WHO Director general elections debate
The Lancet; Volume 361, Number 9354 25 January 2003
To lead the defense of health as a social right
President of the International Association of Health Policy
Medical Dept, Aristotle University of Thessaloniki, Greece.
“The World Health Organisation’s mandate is to get the evidence right and ensure that is properly used to make the world a healthier place”(1). The new WHO Director-General, in initiating a crucially needed change in the policies of the leading international health agency, could use this statement that Gro Harlem Brundtland made in her message introducing the World Health Report 2002. In fact the content of the World Health Report 2002 recognises widening international health inequalities and acknowledges, albeit not overtly, their socio-economic determinants in focusing on poverty.
This is a substantial change in WHO’s approach to international health issues, especially when compared with the severely criticised approach of the World Health Report 2000(2). Any optimism that this marks a fundamental shift in WHO’s perspective is unfortunately contradicted by the recommendations of the WHR 2002 that focus on individual behavior and unhealthy choices, while neglecting the determining role of the globalised market economy. The accumulating evidence on social inequalities in health worldwide poses a substantial challenge for the new WHO leadership. The burden of health disparities, from the tragedy of the sub-Saharan African populations to the widening marginalisation of populations in Latin America and the developed and former socialist countries is already unbearable. The global division between rich and poor is not merely a topic of scientific interest. It is a key health policy issue, as its impact on the health status of the world population cannot be disregarded anymore. The reality, recognized by the World Health Report 2002, is that “the greatest burden of health risks is borne by the poor countries and by the disadvantaged in all societies”(1). The fact that the risk factors resulting in most of the global disease burden, viz. malnutrition, unsafe water and sanitation, unsafe sex and indoor air pollution are significantly determined by the socioeconomic policies1 can not be dealt with by a mere appeal for healthier lifestyles. Concrete actions and policies to create a more equitable society are urgently needed. Health and its socioeconomic determinants have to assume a higher priority in international and national policies with strong support and advocacy by the new WHO leadership. Regarding health care policies: “the conventional wisdom which promotes managed competition and privatization in the management and delivery of health services”(2) is still the driving approach in the international setting, including WHO. Here again there is accumulating evidence that, besides the overt public funding of for profit private corprorations(3), none of the anticipated targets of this policy is being achieved. To the contrary the picture is more of: budget deficits exploding under the pressure of debts to private companies(4), deregulated services, shortages of human resources, collapsing public health services and a constant increase in numbers of people denied any access to health care services. On the winners side there has been a geometric growth of private sector profits based on the promotion health commodification(5). These are the results of the implementation of the economic policy that the World Trade Organisation is promoting globally through the GATS (the General Agreement on Trade in Services) and TRIPS (Trade-Related Aspects of Intellectual Property) agreements. The new WHO leadership, in advocating for the defense of health and health care as a social right, has the duty to stand up against these devastating policies and consider seriously messages from the growing international movement, some of which is currently gathered at the World Social Forum in Porto Allegre. Millions of desperate people, their governments and health workers all around the world expect and deserve a substantial backing from WHO in their struggle for health and a better world.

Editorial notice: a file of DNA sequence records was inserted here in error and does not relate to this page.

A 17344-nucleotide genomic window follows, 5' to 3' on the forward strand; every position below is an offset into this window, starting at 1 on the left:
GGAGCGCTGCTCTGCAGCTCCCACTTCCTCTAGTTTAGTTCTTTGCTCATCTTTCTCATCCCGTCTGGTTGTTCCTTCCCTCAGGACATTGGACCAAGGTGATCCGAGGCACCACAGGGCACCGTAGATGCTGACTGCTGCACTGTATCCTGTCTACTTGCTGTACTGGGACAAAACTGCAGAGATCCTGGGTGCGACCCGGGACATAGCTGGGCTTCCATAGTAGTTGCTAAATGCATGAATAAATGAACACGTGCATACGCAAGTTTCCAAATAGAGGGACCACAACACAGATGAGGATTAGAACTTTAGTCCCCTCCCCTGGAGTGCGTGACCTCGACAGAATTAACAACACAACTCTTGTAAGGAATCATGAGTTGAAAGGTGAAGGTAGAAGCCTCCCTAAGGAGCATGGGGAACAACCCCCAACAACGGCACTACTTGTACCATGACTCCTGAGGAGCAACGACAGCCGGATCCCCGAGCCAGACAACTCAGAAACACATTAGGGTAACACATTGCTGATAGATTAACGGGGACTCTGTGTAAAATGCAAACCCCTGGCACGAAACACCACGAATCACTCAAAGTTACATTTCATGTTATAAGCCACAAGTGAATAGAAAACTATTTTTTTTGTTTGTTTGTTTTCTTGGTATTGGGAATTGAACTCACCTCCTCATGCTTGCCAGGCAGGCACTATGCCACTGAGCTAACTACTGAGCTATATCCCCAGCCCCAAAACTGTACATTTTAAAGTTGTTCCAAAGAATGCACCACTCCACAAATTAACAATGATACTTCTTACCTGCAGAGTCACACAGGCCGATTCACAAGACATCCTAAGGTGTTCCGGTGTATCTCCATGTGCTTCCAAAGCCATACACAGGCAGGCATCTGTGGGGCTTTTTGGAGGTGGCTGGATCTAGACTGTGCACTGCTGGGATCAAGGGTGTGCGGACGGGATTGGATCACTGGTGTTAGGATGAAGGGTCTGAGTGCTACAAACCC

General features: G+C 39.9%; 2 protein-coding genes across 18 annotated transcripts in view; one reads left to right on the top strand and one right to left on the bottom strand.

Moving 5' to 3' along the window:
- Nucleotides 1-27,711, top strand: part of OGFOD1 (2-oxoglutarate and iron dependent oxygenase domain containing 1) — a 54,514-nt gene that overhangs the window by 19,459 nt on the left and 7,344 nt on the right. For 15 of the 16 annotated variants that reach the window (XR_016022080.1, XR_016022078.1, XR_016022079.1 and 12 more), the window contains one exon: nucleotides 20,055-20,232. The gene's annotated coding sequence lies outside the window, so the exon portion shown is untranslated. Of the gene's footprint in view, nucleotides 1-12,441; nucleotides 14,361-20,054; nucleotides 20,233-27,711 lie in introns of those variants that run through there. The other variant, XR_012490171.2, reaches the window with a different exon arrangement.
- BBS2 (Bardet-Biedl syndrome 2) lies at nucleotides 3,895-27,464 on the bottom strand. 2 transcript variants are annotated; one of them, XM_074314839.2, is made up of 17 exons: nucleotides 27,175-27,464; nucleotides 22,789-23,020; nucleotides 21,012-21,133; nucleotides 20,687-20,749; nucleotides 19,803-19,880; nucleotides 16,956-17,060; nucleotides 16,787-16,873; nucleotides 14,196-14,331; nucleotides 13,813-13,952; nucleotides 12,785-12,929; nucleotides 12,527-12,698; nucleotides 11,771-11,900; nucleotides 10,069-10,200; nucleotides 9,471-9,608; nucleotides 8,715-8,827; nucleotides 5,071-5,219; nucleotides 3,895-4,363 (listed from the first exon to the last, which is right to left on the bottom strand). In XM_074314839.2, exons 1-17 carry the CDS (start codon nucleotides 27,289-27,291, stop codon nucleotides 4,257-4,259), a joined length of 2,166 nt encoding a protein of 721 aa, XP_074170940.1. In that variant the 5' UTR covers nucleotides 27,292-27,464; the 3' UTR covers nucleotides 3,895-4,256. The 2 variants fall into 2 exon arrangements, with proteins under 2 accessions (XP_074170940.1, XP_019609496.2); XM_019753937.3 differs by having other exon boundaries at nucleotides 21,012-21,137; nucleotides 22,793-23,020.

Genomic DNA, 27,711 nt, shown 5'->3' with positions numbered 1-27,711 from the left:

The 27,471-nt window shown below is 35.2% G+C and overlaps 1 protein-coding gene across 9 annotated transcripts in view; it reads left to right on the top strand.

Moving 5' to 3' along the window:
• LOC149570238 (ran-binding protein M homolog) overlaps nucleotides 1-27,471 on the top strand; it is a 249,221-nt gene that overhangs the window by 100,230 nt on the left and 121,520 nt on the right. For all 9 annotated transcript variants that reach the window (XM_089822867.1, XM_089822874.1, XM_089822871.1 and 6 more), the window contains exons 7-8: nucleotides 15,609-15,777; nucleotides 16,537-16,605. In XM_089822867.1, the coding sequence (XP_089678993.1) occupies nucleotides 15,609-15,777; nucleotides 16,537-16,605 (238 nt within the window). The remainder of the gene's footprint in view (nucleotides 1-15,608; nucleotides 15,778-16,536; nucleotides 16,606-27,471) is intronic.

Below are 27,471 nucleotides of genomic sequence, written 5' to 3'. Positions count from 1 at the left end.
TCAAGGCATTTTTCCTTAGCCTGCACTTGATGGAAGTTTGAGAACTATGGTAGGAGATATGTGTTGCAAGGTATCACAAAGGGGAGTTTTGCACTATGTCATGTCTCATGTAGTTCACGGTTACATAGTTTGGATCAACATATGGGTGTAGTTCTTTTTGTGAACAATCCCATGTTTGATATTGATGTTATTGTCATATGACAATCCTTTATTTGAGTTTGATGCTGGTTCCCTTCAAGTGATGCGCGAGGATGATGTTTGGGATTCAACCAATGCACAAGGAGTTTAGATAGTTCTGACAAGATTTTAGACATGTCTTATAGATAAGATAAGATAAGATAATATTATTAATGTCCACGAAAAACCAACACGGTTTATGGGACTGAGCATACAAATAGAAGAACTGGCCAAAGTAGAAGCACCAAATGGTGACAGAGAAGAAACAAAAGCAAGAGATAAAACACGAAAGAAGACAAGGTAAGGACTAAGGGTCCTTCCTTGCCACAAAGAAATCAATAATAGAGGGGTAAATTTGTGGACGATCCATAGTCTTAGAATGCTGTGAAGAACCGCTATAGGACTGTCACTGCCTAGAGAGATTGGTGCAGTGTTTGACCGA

1. Gro Harlem Brundtland. Message from the Director -General. World health Report 2002, World health Organisation 2002, Geneva.
2. Navarro V. Can Health Care Systems be compared using a single measure of performance? Am J Public Health 2002, 92:1:31-34.
3. Gaffney D, Pollock A, Price D, Shaoul J. NHS capital expenditure and the private finance initiative -expansion or contraction? BMJ 1999; 319: 48-51. 5. Pollock A. A wake up call for primary care. Br J Gen Practice November 2002:883-884.